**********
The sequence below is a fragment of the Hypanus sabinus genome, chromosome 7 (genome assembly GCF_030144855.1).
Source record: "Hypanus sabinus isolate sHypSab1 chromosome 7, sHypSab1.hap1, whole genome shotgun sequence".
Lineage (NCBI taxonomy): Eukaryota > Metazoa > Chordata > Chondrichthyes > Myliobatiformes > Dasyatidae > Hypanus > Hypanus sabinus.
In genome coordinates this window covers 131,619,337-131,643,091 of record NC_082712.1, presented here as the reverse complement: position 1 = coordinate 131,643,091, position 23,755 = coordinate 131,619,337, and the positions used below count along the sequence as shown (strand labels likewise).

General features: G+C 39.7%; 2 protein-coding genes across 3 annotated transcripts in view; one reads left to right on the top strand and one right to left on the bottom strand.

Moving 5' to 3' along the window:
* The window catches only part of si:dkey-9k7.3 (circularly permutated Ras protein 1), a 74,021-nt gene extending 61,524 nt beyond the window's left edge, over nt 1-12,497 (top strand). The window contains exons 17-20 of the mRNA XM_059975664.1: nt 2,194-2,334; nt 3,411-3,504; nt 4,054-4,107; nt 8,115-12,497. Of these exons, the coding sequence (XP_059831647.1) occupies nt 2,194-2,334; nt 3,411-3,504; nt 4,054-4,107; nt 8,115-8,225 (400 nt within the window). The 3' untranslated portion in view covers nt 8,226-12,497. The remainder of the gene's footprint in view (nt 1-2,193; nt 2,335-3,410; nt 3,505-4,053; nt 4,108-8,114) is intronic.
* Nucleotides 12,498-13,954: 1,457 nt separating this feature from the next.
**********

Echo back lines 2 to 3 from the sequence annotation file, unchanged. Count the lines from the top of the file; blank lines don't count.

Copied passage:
Source record: "Hypanus sabinus isolate sHypSab1 chromosome 7, sHypSab1.hap1, whole genome shotgun sequence".
Lineage (NCBI taxonomy): Eukaryota > Metazoa > Chordata > Chondrichthyes > Myliobatiformes > Dasyatidae > Hypanus > Hypanus sabinus.